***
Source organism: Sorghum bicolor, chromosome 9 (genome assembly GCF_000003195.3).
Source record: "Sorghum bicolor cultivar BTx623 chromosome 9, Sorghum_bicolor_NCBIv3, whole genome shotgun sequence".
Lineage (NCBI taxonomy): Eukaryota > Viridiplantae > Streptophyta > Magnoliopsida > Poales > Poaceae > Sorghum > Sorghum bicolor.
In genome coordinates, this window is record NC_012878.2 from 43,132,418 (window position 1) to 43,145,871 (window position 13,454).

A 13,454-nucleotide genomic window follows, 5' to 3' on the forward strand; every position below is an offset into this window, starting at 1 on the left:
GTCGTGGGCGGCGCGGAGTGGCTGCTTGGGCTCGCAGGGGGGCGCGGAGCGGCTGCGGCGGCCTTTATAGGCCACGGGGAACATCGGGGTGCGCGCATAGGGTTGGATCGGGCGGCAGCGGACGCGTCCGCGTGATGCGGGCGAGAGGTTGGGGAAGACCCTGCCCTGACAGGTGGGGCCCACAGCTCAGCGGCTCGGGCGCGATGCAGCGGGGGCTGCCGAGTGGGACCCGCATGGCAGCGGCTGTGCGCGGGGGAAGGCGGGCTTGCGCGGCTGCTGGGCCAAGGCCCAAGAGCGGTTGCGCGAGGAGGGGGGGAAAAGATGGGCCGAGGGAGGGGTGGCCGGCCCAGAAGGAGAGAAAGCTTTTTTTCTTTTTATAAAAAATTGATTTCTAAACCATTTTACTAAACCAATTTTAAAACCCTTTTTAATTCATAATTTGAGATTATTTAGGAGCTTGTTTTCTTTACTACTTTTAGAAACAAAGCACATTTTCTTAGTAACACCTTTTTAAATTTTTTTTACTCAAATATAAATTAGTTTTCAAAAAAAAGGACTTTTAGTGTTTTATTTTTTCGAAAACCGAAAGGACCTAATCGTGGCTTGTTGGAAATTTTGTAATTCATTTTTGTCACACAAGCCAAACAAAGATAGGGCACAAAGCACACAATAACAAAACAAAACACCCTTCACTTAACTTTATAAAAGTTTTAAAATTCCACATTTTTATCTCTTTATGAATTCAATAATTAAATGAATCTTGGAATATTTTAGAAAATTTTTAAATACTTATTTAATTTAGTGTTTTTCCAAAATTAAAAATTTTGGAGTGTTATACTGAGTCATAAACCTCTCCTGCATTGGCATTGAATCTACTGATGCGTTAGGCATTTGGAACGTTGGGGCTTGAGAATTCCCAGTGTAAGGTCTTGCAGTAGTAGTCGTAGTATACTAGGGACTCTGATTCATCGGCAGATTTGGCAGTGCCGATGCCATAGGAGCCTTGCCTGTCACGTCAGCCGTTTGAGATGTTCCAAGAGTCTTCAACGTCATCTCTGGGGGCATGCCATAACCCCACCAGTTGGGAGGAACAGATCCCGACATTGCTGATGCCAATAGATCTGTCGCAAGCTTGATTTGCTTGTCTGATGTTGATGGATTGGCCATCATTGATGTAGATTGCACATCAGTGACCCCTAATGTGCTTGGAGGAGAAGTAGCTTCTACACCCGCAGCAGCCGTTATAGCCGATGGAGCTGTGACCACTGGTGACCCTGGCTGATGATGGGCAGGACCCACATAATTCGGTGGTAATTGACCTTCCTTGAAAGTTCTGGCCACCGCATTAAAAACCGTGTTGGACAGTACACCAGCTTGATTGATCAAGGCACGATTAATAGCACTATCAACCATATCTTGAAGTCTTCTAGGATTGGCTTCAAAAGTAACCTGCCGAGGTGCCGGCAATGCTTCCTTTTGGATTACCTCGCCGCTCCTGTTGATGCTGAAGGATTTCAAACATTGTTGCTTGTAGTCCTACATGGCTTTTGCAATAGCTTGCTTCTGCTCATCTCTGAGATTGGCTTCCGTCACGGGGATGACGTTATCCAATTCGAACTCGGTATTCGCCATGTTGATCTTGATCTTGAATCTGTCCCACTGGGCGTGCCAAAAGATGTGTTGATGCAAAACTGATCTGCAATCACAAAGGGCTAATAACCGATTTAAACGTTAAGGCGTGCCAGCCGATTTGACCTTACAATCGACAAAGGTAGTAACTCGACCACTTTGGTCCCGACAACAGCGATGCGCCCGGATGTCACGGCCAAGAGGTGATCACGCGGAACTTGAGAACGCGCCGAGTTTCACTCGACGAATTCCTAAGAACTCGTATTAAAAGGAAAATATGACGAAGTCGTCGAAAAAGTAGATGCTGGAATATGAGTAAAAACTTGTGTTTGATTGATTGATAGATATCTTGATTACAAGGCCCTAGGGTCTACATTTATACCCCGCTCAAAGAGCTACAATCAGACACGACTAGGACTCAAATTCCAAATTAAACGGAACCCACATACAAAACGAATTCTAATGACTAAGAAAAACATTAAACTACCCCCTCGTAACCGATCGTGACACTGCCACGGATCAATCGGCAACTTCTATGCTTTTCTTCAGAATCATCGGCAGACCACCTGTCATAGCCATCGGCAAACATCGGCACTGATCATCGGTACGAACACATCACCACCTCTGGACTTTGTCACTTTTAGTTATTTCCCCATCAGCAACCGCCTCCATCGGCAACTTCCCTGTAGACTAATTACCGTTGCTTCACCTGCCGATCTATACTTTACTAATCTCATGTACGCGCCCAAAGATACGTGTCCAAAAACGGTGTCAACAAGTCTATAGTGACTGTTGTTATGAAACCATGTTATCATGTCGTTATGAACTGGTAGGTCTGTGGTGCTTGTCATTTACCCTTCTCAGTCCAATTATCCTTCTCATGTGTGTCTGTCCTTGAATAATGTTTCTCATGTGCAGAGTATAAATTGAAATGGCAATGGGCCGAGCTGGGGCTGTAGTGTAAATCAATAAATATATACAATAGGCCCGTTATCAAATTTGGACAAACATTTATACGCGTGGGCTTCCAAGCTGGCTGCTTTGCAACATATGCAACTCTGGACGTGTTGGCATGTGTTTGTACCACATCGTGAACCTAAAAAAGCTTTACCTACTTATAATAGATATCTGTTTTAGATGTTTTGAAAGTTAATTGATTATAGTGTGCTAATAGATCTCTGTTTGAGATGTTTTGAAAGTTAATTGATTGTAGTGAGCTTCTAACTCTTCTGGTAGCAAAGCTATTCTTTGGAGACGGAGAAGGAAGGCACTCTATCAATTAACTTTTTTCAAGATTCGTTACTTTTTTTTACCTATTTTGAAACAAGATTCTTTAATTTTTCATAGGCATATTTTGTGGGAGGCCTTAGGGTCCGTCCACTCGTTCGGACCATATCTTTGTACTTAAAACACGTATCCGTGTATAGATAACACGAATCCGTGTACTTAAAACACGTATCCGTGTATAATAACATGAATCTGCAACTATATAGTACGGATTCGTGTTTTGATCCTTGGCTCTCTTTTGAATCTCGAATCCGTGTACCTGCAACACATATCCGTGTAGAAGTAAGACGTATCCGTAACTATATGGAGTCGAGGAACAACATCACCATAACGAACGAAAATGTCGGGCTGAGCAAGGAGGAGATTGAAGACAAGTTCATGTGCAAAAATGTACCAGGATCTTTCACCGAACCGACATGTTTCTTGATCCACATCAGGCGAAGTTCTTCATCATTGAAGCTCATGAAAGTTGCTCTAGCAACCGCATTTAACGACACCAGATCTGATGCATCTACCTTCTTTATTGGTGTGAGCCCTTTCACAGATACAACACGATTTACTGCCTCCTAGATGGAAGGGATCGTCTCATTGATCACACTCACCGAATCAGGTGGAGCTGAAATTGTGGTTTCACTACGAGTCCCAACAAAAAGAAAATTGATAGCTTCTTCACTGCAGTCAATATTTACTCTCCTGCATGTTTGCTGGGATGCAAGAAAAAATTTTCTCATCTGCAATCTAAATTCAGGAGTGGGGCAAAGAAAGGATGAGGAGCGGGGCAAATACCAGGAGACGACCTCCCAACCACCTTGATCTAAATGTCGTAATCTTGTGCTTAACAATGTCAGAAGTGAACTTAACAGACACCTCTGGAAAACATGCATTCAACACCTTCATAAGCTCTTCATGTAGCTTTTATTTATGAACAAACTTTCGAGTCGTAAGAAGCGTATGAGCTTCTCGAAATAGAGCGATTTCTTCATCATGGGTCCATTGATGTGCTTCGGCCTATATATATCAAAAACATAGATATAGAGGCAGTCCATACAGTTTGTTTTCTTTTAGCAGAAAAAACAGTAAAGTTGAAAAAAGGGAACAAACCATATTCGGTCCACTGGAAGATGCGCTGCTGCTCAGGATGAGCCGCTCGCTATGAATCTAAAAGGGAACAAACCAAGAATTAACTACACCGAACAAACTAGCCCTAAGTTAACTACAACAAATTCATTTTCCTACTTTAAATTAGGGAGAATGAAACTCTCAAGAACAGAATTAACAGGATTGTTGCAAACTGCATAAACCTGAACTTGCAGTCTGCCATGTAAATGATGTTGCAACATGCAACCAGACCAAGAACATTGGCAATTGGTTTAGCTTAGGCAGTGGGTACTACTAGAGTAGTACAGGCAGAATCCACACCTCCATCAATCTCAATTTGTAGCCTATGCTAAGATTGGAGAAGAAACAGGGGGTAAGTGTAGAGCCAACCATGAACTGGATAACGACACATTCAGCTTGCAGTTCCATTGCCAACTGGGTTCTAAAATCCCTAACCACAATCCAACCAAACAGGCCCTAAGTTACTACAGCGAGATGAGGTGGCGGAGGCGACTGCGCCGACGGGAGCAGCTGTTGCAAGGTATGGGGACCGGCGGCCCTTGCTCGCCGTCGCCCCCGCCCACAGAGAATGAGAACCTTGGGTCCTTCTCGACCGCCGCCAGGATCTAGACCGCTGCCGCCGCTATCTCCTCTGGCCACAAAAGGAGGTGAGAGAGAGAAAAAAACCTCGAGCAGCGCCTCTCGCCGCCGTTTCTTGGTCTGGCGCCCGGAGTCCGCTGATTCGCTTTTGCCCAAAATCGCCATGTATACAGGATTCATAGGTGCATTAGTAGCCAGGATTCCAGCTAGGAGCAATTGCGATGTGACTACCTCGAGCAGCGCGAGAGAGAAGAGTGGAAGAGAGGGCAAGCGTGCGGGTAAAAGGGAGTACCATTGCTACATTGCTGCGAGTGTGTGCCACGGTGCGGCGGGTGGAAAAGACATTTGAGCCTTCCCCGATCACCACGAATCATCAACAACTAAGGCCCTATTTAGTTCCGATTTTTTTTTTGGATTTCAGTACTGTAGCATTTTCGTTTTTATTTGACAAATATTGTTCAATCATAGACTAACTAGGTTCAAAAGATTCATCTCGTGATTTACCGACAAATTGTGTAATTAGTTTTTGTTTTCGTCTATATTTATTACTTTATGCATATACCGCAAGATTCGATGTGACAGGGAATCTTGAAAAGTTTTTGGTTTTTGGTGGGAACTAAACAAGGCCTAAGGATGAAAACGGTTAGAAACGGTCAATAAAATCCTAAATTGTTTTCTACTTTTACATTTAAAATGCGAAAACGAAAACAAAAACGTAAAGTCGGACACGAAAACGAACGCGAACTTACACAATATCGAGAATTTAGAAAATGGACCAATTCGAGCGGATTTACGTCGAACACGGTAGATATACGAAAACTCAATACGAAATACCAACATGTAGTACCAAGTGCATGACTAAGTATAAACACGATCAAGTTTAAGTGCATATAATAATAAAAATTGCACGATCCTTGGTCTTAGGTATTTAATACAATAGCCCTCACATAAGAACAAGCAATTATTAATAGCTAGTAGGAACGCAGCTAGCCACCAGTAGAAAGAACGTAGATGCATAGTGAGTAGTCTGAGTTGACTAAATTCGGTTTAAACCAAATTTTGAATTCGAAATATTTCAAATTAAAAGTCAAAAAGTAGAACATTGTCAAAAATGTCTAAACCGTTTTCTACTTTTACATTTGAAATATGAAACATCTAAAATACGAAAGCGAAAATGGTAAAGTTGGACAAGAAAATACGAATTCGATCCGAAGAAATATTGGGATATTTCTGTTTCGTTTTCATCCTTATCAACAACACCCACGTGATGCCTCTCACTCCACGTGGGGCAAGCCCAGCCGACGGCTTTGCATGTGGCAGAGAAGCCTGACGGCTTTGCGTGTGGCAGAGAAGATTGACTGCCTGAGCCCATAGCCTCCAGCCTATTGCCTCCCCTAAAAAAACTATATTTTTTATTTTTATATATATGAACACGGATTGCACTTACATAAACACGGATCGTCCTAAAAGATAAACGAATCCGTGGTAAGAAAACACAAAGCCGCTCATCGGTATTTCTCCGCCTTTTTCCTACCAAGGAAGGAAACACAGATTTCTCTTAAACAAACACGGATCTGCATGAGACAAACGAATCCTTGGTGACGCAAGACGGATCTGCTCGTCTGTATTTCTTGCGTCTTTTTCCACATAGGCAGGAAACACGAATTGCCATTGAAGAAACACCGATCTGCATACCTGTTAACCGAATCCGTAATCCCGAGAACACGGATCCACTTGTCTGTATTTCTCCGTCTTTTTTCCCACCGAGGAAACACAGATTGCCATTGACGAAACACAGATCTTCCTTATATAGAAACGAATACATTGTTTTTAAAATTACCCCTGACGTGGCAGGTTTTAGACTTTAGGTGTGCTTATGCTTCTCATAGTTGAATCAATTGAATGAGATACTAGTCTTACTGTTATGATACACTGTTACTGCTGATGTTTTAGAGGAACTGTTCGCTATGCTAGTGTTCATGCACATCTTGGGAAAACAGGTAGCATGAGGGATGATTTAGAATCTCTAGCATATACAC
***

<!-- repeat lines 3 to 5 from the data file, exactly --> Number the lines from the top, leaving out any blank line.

Lineage (NCBI taxonomy): Eukaryota > Viridiplantae > Streptophyta > Magnoliopsida > Poales > Poaceae > Sorghum > Sorghum bicolor.
In genome coordinates, this window is record NC_012878.2 from 43,132,418 (window position 1) to 43,145,871 (window position 13,454).

A 13,454-nucleotide genomic window follows, 5' to 3' on the forward strand; every position below is an offset into this window, starting at 1 on the left: